WHEREFORE, he prays that this admission be entered of record and that this defendant be allowed to open and close in adducing the evidence and in the argument of the cause."
Immediately following the statement of appellees' Motion in Limine, hereinabove set out, and the tender of appellees' above referred to "admission", there was considerable discussion, and apparent confusion, concerning the same, as is initially reflected in some 22 pages of the Statement of Facts.
Appellees, from the beginning of the proceedings on October 7, 1969, have contended that their admission related only to the issue of liability, leaving the issues of damages to be determined by the jury. Appellants' position concerning appellees' admission was not always the same and will be discussed further hereinafter.
Immediately after the statement by counsel for appellees of their Motion in Limine, as hereinbefore set out in full, the following proceedings took place.
"THE COURT: Reply? Have you all finished?
MR. EDWARDS: As I read the Defendants' Admission In Order To Open And Close, they have not admitted—well, let me back up. There has been raised by the defensive pleadings in this case contributory negligence, joint venture, sole cause, unavoidable accident. As I read this Defendants' Admission In Order To Open And Close, those things are not admitted. There is an `Except for' in here, says `except so far as it may be defeated in whole or in part by the allegations of the answer constituting a good defense, which may be established on the trial.' Now, as I read this, they have not admitted liability and unless and until they admit liability, I have a right to query the jury on all of the liability facts involved in this case.
THE COURT: Are you admitting liability?
MR. HOUSER: Yes, sir. This is, of course, is taken from—where you admit liability, which we have, that is, that they are entitled to recovery, that is, money damages in this case. That's what we are stipulating that they are entitled to recover. We are admitting liability but we are not admitting the amount that they are entitled to recover, which is the only thing we are quarreling with when we say `which may be defeated in whole or in part by a good defense.' That defense may be that the damages are not what the Plaintiff alleges. Now, when we have admitted liability, we cannot raise the issue of contributory negligence. It would not be—would not be any evidence brought in by the Defendant; be no witnesses called by the Defendant. The only incident in this case is with regard to damages and that's the only issues to litigate.
MR. EDWARDS: Under those circumstances, I would like a docket entry that the issue of liability—the issues of liability are foreclosed in favor of the Plaintiff by the Admission of the Defendants.
THE COURT: All right, now, on—
MR. HOUSER: Your Honor, while you are making that docket entry, I would like it also entered that the Defendants' Admission In Order To Open And Close has been filed, which I understand under the law must be done.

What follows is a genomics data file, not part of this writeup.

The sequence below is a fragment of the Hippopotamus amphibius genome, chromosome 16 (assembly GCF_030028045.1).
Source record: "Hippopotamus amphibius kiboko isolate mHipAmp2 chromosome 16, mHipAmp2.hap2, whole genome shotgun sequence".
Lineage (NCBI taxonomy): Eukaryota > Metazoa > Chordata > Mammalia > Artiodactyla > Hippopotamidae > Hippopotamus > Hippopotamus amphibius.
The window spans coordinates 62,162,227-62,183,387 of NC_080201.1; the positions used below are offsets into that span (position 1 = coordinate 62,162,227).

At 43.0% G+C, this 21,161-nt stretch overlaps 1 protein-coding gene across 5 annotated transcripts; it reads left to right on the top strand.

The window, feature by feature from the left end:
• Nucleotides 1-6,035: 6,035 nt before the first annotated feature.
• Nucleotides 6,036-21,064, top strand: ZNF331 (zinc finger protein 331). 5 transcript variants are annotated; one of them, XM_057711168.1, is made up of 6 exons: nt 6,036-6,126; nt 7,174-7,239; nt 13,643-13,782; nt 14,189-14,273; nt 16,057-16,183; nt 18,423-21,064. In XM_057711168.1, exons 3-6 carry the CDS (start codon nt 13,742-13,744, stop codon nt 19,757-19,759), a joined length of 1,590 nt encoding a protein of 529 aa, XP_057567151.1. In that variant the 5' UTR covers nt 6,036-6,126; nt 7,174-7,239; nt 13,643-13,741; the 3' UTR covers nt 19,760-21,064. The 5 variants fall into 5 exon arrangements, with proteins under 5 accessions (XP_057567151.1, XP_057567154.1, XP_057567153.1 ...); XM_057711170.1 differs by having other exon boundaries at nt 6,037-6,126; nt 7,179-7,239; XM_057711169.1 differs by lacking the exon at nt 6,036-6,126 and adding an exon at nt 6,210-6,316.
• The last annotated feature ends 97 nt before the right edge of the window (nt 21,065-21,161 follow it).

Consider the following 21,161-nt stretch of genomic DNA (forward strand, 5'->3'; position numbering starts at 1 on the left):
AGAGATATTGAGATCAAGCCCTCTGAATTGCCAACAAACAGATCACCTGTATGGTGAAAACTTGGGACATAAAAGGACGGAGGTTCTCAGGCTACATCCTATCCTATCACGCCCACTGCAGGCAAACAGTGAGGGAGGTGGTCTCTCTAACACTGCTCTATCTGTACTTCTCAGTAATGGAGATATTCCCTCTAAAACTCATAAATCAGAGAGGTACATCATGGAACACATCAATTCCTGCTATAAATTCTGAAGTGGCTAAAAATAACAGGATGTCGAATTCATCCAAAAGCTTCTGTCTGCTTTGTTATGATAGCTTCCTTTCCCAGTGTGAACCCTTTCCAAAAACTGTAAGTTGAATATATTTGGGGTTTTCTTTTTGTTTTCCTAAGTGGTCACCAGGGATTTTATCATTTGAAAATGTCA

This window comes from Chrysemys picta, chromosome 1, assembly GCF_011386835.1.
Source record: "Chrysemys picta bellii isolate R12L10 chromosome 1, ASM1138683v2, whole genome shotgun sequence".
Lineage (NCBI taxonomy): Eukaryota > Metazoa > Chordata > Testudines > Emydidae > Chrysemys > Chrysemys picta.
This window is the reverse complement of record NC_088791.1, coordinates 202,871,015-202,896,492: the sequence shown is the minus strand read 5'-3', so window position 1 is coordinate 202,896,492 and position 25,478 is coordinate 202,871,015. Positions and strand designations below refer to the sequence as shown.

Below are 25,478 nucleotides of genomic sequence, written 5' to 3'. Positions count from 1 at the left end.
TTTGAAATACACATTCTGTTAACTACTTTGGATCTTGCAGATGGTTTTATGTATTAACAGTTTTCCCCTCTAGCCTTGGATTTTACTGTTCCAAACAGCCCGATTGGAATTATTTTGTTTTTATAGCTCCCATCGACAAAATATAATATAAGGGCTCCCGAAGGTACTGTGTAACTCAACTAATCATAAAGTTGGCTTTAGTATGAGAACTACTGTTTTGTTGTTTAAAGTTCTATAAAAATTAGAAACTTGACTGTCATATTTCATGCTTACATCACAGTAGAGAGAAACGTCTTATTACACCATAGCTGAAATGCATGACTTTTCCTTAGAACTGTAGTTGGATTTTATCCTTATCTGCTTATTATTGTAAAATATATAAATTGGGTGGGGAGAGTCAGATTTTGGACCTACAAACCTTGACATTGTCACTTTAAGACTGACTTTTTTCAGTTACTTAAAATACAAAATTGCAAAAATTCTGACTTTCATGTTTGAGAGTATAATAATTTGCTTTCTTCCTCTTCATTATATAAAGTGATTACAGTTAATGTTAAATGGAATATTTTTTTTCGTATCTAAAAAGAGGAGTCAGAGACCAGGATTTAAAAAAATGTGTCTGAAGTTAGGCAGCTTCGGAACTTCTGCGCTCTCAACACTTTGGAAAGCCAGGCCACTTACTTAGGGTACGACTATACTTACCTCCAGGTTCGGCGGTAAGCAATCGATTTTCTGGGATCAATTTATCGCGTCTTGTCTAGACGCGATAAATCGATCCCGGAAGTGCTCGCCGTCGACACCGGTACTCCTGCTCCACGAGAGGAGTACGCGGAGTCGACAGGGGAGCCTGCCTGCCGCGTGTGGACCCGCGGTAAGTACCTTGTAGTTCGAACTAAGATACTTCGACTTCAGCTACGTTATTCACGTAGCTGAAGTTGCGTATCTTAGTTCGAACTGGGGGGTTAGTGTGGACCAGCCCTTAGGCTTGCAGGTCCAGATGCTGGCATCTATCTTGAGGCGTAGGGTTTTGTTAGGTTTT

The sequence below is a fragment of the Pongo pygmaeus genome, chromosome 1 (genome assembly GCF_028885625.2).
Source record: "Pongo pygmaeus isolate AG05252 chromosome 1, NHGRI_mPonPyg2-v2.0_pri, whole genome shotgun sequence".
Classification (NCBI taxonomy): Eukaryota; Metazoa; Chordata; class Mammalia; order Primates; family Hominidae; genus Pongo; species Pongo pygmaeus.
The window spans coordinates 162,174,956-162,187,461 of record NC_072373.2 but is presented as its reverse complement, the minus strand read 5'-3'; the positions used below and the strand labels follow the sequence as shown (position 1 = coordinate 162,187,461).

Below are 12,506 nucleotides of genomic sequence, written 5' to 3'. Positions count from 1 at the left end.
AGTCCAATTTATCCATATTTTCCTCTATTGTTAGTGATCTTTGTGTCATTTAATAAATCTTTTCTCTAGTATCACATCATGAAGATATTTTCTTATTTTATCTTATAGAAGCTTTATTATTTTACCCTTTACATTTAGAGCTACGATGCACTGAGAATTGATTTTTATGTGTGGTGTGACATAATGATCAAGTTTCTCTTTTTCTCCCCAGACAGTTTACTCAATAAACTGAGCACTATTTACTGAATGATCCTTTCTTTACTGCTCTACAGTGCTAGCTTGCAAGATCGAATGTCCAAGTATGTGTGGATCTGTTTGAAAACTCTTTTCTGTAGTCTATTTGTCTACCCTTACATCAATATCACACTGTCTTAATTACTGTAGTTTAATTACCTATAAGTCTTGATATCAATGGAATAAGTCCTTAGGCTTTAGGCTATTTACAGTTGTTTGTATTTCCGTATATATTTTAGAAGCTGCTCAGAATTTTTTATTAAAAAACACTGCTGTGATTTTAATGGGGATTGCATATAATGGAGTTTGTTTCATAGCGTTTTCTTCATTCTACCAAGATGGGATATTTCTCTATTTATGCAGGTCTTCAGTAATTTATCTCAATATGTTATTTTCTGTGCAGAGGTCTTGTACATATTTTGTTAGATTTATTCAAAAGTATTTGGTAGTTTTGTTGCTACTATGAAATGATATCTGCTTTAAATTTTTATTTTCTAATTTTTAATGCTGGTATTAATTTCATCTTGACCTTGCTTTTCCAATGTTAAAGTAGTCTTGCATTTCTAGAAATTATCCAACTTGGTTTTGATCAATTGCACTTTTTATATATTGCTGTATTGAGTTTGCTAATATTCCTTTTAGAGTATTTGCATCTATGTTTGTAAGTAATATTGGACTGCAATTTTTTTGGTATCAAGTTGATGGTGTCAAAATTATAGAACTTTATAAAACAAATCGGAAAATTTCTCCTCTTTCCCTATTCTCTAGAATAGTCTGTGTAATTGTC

MR. EDWARDS: Now, insofar as their right to open and close in this case, unless they are willing to admit that unless they prove to the contrary and assume the burden of proof of cutting down the $50,000 that we have alleged as damages in this case, then we have the burden not only of going forward, but have the burden of persuasion on the issue of damages and we still have the right to open and close."
The court then recessed for one hour and reconvened at 10:22 A.M. At that time the colloquy between the court and counsel continued, in part as follows:
"MR. EDWARDS: Judge, I would like —this is something that is completely a surprise to me, that they were going to admit liability. They have an allegation of defense on file that is as long as my arm with one after another of allegations of contributory negligence and other things, and if it—I would like sufficient time—probably going to take me about an hour to research the question of whether they have the right. I only want to try this lawsuit once, but I want my rights.
* * * * * *
THE COURT: Any other comments, gentlemen, before we rule here?
MR. HOUSER: No, sir.
MR. EDWARDS: We don't think they are entitled to open and close under the cases because we still have under any— any stretch of the admission here, we still have the burden of proving what our damages are. They are claiming that they have not admitted we were damaged $50,000. We therefore have the burden of proof on each and every dollar of damages."
Counsel for appellants, among other things also made the following statements:
"Now, if we don't introduce any evidence, we don't get the $50,000 we asked for clearly. You might give us one dollar nominal damages under this admission but as to the other $49,999, we lose unless we put on evidence. We have the burden of going forward with the evidence as to those damages and we have the burden of persuasion as to those damages. They have made a partial admission, unless they are admitting that we suffered $50,000 damage and intend to bring on evidence like a confession and avoidance against that $50,000. Now they are telling me—I don't know that this means. As a matter of fact, if they take the position that this pleading gives them the right to open and close and will so state in the record, I believe that's what they are saying, that they admit enough to open and close, then I am going to move for a directed verdict on my pleadings."